What’s In Your Score


A credit score is an objective measure of credit risk. It summarizes the information from your credit history into a single number. Your credit score is a measure of the likelihood that you will pay your debt as agreed. This forms a basis for comparing borrowers. Borrowers with higher credit scores are more likely to pay their debts on time and as agreed. The lower your credit score, the more likely you are to default on your debt.


FICO scores range from 300 to 850, with 850 being the best possible FICO score. Some credit reporting agencies are experimenting with a boarder range of scores.


Generally, the FICO score depends on the following factors.



Credit Score Chart - Michigan United MortgageThese percentages are based on the importance of the five categories for the general population. For particular groups – for example, people who have not been using credit long – the importance of these categories may be somewhat different.


Payment History


  • Account payment information on specific types of accounts (credit cards, retail accounts, installment loans, finance company accounts, mortgage, etc.)
  • Presence of adverse public records (bankruptcy, judgments, suits, liens, wage attachments, etc.) collection items, and/or delinquency (past due items)
  • Severity of delinquency (how long past due)
  • Amount past due on delinquent accounts or collection items.
  • Time since past due items (delinquency), adverse public records (if any), or collection items (if any)
  • Number of past due items on file
  • Number of accounts paid as agreed


Amounts Owed


  • Amount owing on accounts
  • Amount owing on specific types of accounts
  • Lack of a specific type of balance, in some cases
  • Number of accounts with balances
  • Proportion of credit lines used (proportion of balanced to total credit limits on certain types of revolving accounts)
  • Proportion of installment loan amounts still owing (proportion of balanced to original loan amount on certain types of installment loans)


Length of Credit History


  • Time since accounts opened
  • Time since accounts opened, by specific type of account
  • Time since account activity


New Credit


  • Number of recently opened accounts, and proportion of accounts that are recently opened, by type of account.
  • Number of recent credit inquiries
  • Time since recent account opening(s), by type of account
  • Time since credit inquiry(s)
  • Re-establishment of positive credit history following past payment problems


Types of Credit Used


  • Number of (presence, prevalence, and recent information on) various types of accounts (credit cards, retail accounts, installment loans, mortgage, consumer finance accounts, etc.)


Please note that:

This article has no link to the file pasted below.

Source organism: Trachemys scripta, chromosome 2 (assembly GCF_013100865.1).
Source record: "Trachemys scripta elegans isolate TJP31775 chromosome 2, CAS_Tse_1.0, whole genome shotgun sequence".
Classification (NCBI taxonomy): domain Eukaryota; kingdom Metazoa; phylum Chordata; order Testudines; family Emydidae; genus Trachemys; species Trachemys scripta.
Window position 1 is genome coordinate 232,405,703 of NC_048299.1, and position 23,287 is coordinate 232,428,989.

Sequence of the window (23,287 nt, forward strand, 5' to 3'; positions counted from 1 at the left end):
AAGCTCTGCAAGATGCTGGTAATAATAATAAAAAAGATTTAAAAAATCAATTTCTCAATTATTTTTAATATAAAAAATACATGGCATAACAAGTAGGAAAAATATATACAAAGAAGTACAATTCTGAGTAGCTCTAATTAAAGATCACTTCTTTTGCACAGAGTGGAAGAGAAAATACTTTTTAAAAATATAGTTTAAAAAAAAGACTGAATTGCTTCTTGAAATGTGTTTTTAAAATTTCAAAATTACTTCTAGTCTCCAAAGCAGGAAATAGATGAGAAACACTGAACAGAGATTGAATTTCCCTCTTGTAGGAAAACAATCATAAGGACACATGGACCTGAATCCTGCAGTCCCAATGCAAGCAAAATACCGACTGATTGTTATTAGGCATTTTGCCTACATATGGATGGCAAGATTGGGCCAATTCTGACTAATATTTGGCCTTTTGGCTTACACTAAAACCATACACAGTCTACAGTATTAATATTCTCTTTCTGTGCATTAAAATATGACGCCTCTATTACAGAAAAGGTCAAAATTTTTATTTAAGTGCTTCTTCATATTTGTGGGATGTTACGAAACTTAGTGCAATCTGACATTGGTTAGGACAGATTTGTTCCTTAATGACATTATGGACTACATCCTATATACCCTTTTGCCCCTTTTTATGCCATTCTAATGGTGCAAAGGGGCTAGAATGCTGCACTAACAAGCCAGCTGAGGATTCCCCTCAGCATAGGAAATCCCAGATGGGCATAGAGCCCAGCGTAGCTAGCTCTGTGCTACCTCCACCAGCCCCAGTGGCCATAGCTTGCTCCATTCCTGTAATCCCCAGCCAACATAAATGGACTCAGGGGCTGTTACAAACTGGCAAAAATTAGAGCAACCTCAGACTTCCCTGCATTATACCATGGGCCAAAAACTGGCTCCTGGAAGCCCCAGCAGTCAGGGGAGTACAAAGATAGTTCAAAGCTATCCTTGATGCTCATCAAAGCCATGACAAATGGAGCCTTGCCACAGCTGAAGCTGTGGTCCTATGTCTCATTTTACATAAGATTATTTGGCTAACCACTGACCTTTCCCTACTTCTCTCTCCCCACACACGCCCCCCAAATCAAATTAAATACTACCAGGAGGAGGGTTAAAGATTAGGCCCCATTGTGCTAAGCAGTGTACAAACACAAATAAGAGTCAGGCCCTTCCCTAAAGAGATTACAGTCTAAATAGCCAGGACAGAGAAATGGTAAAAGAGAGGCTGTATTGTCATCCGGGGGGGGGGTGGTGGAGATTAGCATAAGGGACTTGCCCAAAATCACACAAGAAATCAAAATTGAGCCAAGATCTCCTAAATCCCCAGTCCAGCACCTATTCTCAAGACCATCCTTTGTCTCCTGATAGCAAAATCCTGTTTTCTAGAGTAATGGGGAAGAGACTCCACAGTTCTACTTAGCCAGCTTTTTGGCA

• A score takes into consideration all these categories of information, not just one or two.


No one piece of information of factor alone will determine your score.


  • The importance of any factor depends on the overall information in your credit report.


For some people, a given factor may be more important then for someone else with a different credit history. In addition, as the information in your credit report changes, so does the importance of any factor in determining your score. Thus, it’s impossible to say exactly how important any single factor is in determining your score – even the levels of importance shown here are for the general population, and will be different for different credit profiles. What’s important is the mix of information. Which varies from person to person, and for any one person over time.


  • Your FICO score only looks at information in your credit report.


However, lenders look at many things when making a credit decision including your income. How long you have worked at your present job and the kind of credit you are requesting.


  • Your score considers both positive and negative information in your credit report.


Late payments will lower your score, but establishing or re-establishing a good track record of making payments on time will raise your score.



Improving Your Credit Score


There are no quick fixes to improving your credit score. Disputing all of the negative information your credit report will not improve your score. If there is inaccurate information, you should certainly dispute it so that it can be corrected. But otherwise, don’t dispute information in the report in discriminatively. Negative but accurate information will not be removed.


It is very easy to ruin a credit score, but it takes a long time to improve a bad credit score.


Here are a few good tips for improving your credit score:


  • Pay your bills on time and continue paying your bills on time. The number of accounts that are currently and the length of time for which they are paid on time has a big impact on your credit score.
  • Paying off an account with negative information does not remove that information from your credit history. Only time can reduce the impact of the negative information, as older credit history doesn’t count as much as more recent information. It is better to keep the account active, but to make regular payments pas per the credit agreement. This provides positive information to help compensate for the negative information.
  • Do not close accounts that are current, even it you are no longer using them. The length of your credit history in an account has a positive impact, as does the number of accounts that show no late payments. It is more important to have accounts with positive history then to have no history because you have no accounts.
  • Minimize your use of revolving credit, such as credit cards and department store cards. Keep the balance low, and preferably pay off the balance in full at the end of the month. Installment loans (auto loans and mortgages) are a better form of debt.